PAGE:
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Physician Compensation Risk Assessment: New Final Rule Creates Challenges in Determining Fair Market Value and Commercial Reasonableness
Healthcare systems in the United States are still reeling from the financial impact of COVID-19 along with workforce burnout and shortages. On top of these environmental challenges, healthcare systems have been thrown the strongest curveball it has seen in more than a decade. The Final Rules released by the U.S. Department of Health and Human Services and the Centers for Medicare/Medicaid Services addresses the desire to prioritize value and care coordination. However, these new regulations mean that healthcare executives must take the time to re-evaluate physician compensation agreements to remain in compliance with shifting rules.
On November 20, 2020, the U.S. Department of Health and Human Services (HHS) released Final Rules for Physician Self-Referral Law (Stark Law), the federal Anti-Kickback Statute (AKS), and the Civil Monetary Penalties (CMP) Law (collectively referred to as Final Rules). On December 2, 2020, HHS/Office of Inspector General (OIG) published its AKS Final Rule, “Revisions to the Safe Harbors Under the Anti-Kickback Statute and Rules Regarding Beneficiary Inducements”, and Centers for Medicare/Medicaid Services published its Stark Law Final Rule, “Modernizing and Clarifying the Physician Self-Referral Regulations” in the Federal Register. These new rules, which significantly amend the existing laws, are a direct result of HHS’s “Regulatory Sprint to Coordinated Care” initiative. Needless to say, the Final Rules are considerable in terms of breadth and impact.
HHS has a stated goal of reducing regulatory barriers within our nation’s healthcare system and accelerating “the transformation of the health care system into one that better pays for value and promotes care coordination”. As HHS’s statement indicates, value-based arrangements and transactions are the focus of this episode of Stark Law and AKS revisions. That said, other areas and central ideas of the Stark Law and AKS are also significantly impacted. Many of these rule changes affect the daily work of those in the healthcare industry who are concerned with the fair market value (FMV) and commercial reasonableness (CR) of provider compensation.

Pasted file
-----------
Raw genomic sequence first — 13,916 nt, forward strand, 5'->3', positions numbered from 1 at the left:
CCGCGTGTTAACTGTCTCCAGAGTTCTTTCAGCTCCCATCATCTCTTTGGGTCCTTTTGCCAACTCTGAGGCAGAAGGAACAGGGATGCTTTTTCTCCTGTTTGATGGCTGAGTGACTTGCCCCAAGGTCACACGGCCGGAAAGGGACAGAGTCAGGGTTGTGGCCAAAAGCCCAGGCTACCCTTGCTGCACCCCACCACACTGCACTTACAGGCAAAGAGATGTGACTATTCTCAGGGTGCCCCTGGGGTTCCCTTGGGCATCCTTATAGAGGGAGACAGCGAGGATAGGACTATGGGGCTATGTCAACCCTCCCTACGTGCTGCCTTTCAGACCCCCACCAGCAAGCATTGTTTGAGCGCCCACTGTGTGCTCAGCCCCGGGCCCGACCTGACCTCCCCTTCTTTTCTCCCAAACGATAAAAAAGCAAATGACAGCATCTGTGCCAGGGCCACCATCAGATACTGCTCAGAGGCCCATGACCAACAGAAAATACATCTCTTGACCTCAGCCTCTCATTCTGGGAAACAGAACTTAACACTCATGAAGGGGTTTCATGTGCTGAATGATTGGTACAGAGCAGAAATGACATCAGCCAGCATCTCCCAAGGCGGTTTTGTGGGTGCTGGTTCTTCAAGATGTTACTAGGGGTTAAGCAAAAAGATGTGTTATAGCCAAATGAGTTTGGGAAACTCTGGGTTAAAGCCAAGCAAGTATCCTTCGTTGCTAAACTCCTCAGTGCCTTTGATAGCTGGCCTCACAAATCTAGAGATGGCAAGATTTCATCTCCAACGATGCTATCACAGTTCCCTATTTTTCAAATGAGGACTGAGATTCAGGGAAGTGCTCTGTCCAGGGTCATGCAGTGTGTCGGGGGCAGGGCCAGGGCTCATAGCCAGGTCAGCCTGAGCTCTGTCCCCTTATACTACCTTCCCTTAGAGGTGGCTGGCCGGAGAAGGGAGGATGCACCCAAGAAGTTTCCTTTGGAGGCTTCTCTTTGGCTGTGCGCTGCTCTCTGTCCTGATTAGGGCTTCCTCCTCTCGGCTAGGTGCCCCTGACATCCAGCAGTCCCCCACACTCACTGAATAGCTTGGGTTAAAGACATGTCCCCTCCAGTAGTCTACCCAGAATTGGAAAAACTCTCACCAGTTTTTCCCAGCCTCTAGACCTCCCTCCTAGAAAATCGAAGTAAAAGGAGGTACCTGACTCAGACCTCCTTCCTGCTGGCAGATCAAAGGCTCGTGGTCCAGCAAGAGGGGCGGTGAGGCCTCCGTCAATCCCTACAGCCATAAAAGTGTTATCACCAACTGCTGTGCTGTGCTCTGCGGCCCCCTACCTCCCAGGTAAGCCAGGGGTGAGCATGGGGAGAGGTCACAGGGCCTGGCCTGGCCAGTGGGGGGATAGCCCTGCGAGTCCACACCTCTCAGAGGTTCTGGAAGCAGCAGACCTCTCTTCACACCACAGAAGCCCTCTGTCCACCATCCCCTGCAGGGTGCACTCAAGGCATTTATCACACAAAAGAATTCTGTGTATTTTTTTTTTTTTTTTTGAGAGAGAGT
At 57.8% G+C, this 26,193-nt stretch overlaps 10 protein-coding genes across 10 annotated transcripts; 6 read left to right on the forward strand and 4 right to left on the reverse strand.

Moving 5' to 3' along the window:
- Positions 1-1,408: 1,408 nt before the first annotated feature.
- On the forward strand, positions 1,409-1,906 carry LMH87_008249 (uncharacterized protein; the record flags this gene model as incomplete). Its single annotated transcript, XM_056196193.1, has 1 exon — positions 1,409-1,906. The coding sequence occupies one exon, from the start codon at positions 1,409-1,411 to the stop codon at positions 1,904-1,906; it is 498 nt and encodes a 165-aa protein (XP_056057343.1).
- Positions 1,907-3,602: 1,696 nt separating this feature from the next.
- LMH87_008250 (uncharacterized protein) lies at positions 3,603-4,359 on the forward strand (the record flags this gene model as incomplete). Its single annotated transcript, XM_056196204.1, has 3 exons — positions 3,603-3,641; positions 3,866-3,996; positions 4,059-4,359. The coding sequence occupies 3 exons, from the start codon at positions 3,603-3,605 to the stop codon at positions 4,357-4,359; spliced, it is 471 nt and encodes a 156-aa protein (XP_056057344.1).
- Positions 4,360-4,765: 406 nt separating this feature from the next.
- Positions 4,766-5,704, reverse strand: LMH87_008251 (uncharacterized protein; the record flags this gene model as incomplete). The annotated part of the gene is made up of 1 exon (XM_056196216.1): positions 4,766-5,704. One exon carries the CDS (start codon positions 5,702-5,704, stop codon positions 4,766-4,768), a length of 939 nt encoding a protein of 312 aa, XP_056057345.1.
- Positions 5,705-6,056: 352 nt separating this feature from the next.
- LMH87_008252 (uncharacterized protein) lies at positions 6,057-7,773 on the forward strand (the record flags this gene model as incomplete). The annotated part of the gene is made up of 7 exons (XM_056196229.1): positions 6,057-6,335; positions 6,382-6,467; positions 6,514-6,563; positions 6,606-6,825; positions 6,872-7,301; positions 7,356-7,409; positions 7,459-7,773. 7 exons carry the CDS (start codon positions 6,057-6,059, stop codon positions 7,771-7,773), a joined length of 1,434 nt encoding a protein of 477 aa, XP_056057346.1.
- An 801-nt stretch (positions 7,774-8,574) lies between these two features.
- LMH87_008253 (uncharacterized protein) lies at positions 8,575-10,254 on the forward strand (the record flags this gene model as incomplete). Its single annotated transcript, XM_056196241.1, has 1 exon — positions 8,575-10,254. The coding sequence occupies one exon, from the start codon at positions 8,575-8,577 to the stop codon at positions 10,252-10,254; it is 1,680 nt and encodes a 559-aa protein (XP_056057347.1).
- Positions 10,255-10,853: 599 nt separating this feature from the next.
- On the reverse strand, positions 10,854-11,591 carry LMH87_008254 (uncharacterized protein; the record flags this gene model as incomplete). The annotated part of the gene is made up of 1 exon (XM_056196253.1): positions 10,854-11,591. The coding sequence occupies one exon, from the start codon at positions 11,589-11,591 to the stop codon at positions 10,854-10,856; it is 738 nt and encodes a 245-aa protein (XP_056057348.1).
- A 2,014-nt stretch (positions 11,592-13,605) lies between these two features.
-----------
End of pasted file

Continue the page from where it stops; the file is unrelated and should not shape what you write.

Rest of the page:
Physician Compensation Salary Surveys…It Isn’t Always That Easy
Consulting “multiple, objective, independently published salary surveys remain a prudent practice for evaluating fair market value” as stated in Stark II, Phase III. Still, the Stark Final Rule indicates that salary surveys are not automatic—regardless of the percentile at which the compensation in question falls. According to CMS, we continue to believe that the fair market value of a transaction—and particularly, compensation for physician services—may not always align with published valuation data compilations, such as salary surveys. In other words, the rate of compensation set forth in a salary survey may not always be identical to the worth of a particular “physician’s services.”
In relying exclusively on salary surveys, many hospitals and health systems across the country have drawn a line in the sand and set a base compensation threshold at the 75th percentile. If base or guaranteed compensation does not exceed the 75th percentile for the physician’s specialty, as published by a survey source like the Medical Group Management Association’s Provider Compensation Survey, then hospitals and health systems do not seek a third-party fair market value opinion because they consider the compensation to be automatically fair market value. They believe they are fine, and their work is done. They can move on to something complex because this was way too easy. Other organizations have been slightly more conservative with total compensation and mandated in their physician contracts that they will not provide total compensation (base compensation plus all bonuses) above the 75th percentile (an actual “ceiling”).
According to CMS, some of the commenters on the Final Rule asserted that, “a safe ‘harbor’ based on a range of values in salary surveys would be consistent with what they stated was established CMS policy that compensation set at or below the 75th percentile in a salary schedule is appropriate and compensation set above the 75th percentile is suspect, if not presumed inappropriate.” To these comments, CMS responded, “For the reasons explained in Phase I, Phase II, and Phase III, we decline to establish the rebuttable presumptions and ‘safe harbors’ requested by the commenters. We are uncertain why the commenters believe that it is CMS policy that compensation set at or below the 75th percentile in a salary schedule is always appropriate, and that compensation set above the 75th percentile is suspect, if not presumed inappropriate. The commenters are incorrect that this is CMS policy.”